[EDITORIALS]Pohang strikes backAbout 25,000 citizens of Pohang, an industrial city on the country’s east coast, held a protest against illegal and violent demonstrations and urged workers to help revive the local economy.
The protest was the result of a 49-day walkout by construction workers in the city that infuriated the residents. The number of travelers to Pohang’s beaches has plunged and the 100 construction firms that hire the union members are on the verge of going bankrupt because they can not proceed with their building projects.
The labor dispute started when the union members demanded better working conditions. However, the situation steadily worsened, as the workers occupied the headquarters of the country’s top steelmaker, Posco, one member was killed during a demonstration and an increasing number of union members were injured and arrested by the police. Despite this, the government has failed to quell the riot, which led ordinary citizens to take action.
The leaders of the Pohang construction labor union carry the biggest blame for the conflict. Negotiations with the union bargaining team reached a tentative agreement on a wage hike and improvements in working conditions a few days ago. However, the union leaders rejected the agreement and refused to let the union vote on it. So long as the leaders continue to reject the agreements of its own negotiators, a breakthrough will be unlikely. The union even criticized the citizens’ demonstration yesterday, arguing that it was instigated by the government. The Korean Confederation of Trade Unions is now said to be thinking of joining in the strike, or even staging a general strike.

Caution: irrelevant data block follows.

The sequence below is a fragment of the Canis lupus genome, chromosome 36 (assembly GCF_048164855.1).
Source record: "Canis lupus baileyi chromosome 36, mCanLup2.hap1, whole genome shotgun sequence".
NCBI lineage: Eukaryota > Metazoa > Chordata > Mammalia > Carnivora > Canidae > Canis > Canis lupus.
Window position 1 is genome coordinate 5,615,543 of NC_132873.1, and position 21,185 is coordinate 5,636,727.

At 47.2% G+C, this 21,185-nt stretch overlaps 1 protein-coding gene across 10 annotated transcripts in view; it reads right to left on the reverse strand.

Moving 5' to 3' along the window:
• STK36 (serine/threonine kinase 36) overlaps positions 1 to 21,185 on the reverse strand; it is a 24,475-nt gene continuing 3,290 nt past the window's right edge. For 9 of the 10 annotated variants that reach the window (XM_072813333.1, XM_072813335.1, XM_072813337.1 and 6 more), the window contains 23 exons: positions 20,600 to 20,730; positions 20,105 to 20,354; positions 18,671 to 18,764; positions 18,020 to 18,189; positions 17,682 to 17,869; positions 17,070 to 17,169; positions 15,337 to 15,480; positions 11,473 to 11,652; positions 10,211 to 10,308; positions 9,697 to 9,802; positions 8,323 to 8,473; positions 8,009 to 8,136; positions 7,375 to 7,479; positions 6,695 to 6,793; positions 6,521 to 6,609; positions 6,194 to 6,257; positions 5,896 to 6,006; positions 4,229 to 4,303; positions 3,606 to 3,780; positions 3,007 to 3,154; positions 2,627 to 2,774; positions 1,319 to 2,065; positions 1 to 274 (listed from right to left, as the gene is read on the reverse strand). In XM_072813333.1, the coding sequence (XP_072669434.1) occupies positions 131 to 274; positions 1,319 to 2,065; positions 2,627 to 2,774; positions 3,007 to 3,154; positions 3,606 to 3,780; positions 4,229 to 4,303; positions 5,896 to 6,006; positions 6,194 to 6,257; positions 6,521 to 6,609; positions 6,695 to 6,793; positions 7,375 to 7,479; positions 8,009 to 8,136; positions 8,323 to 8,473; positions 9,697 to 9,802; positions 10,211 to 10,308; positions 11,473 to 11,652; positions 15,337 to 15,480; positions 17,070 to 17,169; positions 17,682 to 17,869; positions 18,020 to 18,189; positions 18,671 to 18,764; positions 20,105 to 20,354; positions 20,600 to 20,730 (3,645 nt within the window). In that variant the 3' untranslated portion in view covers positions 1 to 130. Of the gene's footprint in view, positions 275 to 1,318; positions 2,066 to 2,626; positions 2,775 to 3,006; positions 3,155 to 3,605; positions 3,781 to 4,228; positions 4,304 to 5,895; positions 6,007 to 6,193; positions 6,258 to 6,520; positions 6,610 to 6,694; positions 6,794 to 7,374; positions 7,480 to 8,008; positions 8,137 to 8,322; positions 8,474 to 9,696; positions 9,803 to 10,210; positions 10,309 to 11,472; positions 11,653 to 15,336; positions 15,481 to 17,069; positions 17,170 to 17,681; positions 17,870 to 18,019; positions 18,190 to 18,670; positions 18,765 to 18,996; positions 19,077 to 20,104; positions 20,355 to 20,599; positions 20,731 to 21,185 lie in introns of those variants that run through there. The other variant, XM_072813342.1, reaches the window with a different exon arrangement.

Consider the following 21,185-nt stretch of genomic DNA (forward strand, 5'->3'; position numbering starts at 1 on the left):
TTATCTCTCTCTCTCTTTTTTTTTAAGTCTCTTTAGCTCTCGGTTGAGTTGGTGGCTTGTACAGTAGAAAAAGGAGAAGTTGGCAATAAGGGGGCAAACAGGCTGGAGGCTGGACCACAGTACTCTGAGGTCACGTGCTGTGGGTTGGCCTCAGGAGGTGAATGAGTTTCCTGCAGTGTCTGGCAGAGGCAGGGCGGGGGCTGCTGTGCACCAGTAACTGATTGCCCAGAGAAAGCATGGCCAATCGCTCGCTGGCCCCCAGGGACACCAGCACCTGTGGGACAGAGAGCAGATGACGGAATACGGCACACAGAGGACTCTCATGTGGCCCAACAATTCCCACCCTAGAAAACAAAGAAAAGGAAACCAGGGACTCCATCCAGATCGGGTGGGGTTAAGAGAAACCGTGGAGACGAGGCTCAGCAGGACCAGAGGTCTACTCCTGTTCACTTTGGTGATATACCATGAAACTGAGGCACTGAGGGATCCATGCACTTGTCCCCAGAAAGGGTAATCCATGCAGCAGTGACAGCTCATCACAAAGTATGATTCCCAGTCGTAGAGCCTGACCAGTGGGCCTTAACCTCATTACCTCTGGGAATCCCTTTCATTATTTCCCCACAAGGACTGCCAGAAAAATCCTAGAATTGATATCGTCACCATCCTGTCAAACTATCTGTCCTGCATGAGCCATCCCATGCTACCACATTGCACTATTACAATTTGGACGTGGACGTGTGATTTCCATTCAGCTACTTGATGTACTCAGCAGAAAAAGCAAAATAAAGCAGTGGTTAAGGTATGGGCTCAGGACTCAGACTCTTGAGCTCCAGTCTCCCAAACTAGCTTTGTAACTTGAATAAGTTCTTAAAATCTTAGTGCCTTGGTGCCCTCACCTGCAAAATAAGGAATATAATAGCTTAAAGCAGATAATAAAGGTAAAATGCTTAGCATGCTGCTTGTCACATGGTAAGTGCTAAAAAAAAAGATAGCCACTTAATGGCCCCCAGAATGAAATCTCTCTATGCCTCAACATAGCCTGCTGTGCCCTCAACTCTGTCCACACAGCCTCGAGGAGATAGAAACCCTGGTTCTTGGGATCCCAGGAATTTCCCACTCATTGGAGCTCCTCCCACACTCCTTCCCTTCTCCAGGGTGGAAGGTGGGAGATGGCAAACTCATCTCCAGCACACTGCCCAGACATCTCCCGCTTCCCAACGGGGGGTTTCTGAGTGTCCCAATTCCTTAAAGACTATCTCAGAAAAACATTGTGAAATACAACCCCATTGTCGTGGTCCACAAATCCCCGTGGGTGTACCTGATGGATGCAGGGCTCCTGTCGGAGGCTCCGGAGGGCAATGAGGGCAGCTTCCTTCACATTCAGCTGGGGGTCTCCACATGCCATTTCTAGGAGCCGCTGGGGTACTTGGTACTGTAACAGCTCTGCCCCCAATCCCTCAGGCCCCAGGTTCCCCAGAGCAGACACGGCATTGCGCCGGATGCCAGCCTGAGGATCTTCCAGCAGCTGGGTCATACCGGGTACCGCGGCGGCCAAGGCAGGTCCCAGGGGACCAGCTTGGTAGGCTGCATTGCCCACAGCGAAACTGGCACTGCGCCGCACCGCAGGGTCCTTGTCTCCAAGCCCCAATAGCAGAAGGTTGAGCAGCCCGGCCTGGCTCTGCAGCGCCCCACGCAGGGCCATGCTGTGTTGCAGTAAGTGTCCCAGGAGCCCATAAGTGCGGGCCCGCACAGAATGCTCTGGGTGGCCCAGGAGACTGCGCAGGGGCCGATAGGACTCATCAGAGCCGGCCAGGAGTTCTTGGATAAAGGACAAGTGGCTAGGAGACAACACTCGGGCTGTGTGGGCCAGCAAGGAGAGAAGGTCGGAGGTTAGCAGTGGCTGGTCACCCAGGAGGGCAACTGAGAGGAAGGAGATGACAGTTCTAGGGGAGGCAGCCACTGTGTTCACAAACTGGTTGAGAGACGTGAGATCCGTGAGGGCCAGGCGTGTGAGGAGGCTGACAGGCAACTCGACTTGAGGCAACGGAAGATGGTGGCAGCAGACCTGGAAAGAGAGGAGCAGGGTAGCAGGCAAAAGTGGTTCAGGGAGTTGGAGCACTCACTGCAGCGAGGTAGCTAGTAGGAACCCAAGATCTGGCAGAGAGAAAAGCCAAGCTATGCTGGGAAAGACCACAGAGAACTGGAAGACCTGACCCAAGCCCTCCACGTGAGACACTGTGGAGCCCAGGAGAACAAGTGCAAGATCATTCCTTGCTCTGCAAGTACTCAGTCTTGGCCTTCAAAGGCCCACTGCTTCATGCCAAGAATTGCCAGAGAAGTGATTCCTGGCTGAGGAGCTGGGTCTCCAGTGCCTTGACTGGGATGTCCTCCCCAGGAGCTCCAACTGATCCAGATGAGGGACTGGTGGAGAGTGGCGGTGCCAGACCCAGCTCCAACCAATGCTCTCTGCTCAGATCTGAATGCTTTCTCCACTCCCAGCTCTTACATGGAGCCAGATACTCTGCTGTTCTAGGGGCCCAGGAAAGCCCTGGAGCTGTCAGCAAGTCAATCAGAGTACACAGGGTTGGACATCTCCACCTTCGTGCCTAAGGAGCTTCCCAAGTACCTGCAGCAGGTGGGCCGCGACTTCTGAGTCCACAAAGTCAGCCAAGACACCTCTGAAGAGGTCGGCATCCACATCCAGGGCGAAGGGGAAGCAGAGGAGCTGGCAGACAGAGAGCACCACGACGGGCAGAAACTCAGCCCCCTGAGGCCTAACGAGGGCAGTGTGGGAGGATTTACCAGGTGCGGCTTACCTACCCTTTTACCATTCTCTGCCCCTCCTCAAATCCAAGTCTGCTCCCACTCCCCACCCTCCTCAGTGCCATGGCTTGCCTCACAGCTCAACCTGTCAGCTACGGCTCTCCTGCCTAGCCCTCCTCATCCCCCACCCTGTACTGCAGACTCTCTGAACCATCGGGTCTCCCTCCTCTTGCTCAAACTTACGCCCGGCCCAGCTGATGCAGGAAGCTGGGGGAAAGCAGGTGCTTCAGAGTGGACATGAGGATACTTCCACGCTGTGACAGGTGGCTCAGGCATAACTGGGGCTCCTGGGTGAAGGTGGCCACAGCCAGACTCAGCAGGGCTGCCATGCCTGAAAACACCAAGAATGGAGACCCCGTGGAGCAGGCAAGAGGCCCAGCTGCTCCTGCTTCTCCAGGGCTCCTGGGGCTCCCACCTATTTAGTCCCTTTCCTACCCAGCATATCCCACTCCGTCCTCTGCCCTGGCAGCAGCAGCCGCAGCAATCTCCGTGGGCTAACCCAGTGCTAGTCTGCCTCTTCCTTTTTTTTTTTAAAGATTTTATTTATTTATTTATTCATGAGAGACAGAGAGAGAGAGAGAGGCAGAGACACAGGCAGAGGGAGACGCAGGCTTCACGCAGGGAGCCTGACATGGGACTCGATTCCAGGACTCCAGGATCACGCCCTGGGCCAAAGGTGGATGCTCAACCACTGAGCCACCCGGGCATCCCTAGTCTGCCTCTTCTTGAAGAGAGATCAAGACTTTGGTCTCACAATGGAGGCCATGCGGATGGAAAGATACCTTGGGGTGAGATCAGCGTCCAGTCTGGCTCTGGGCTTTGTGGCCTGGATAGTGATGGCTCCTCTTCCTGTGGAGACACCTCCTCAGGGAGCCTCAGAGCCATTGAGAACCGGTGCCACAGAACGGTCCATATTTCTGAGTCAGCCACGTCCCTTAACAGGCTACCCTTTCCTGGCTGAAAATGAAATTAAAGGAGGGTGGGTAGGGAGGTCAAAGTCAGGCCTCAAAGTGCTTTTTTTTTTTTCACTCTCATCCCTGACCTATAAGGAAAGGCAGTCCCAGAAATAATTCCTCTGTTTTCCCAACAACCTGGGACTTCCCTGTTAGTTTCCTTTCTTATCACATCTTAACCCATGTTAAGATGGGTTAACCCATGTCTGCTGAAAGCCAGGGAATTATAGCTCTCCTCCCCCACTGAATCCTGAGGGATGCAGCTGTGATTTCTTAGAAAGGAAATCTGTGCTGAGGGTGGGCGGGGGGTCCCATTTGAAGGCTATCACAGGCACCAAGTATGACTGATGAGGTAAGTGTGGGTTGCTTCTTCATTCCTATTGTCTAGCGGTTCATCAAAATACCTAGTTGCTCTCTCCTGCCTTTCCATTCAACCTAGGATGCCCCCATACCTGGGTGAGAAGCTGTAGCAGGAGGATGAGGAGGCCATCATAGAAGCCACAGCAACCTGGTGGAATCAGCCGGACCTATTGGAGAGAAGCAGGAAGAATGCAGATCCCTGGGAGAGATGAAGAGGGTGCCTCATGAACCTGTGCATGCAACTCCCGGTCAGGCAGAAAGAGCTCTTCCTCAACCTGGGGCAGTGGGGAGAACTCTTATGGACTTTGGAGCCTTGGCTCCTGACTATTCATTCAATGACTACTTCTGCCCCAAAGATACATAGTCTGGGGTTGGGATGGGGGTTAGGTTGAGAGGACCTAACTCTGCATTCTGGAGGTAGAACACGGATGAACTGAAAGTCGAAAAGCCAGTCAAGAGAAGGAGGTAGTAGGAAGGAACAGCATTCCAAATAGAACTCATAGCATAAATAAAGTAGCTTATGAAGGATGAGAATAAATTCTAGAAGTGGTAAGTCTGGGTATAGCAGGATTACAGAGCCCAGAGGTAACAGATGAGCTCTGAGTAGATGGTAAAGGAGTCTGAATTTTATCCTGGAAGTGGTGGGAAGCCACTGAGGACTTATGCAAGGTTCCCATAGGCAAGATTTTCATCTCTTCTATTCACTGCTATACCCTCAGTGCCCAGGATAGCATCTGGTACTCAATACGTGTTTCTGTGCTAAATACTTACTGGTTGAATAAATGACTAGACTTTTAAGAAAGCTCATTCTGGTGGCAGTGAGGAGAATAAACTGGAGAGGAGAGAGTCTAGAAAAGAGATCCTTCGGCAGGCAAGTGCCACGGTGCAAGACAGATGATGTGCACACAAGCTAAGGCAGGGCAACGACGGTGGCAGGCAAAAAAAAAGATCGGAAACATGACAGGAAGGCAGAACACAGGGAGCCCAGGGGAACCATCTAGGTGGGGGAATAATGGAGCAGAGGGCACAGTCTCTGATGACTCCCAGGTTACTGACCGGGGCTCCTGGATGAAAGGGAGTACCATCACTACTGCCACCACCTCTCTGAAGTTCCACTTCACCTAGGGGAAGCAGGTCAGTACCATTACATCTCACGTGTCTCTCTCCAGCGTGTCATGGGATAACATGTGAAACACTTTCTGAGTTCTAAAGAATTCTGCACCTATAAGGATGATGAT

No labor movement that angered citizens has been successful. The Japanese public labor union, which had enjoyed great confidence in the early 1970s, experienced a sudden downfall once ordinary citizens started to resist its frequent illegal strikes.
The construction union, before the citizens turn completely hostile to it, should hold a vote on the tentative agreement between its negotiators and the construction companies, and resolve the matter rationally. Unions cannot exist without companies. Many union members are already saying that their lives have been made harder by the strike.
The government should also step forward to settle the labor dispute. It should investigate the cause of death of the union member and begin working on eliminating the illegal multilevel subcontracting practices that have emerged from the strike.